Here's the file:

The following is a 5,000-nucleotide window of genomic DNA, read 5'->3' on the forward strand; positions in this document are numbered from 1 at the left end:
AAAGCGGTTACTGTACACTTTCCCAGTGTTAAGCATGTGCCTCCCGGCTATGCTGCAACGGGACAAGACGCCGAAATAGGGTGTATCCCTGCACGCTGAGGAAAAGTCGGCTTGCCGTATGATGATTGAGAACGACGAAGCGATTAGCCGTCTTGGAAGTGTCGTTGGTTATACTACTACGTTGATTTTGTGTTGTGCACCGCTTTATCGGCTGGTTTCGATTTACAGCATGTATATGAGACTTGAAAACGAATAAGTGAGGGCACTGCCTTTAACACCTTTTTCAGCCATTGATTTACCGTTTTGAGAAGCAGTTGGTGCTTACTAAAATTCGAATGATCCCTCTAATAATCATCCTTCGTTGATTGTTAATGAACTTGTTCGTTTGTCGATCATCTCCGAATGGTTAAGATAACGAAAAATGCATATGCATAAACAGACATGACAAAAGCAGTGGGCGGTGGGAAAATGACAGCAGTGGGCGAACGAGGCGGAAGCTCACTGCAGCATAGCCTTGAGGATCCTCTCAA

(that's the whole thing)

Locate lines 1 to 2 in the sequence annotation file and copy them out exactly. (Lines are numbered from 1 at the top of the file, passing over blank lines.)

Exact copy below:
The following is a 5,000-nucleotide window of genomic DNA, read 5'->3' on the forward strand; positions in this document are numbered from 1 at the left end:
AAAGCGGTTACTGTACACTTTCCCAGTGTTAAGCATGTGCCTCCCGGCTATGCTGCAACGGGACAAGACGCCGAAATAGGGTGTATCCCTGCACGCTGAGGAAAAGTCGGCTTGCCGTATGATGATTGAGAACGACGAAGCGATTAGCCGTCTTGGAAGTGTCGTTGGTTATACTACTACGTTGATTTTGTGTTGTGCACCGCTTTATCGGCTGGTTTCGATTTACAGCATGTATATGAGACTTGAAAACGAATAAGTGAGGGCACTGCCTTTAACACCTTTTTCAGCCATTGATTTACCGTTTTGAGAAGCAGTTGGTGCTTACTAAAATTCGAATGATCCCTCTAATAATCATCCTTCGTTGATTGTTAATGAACTTGTTCGTTTGTCGATCATCTCCGAATGGTTAAGATAACGAAAAATGCATATGCATAAACAGACATGACAAAAGCAGTGGGCGGTGGGAAAATGACAGCAGTGGGCGAACGAGGCGGAAGCTCACTGCAGCATAGCCTTGAGGATCCTCTCAA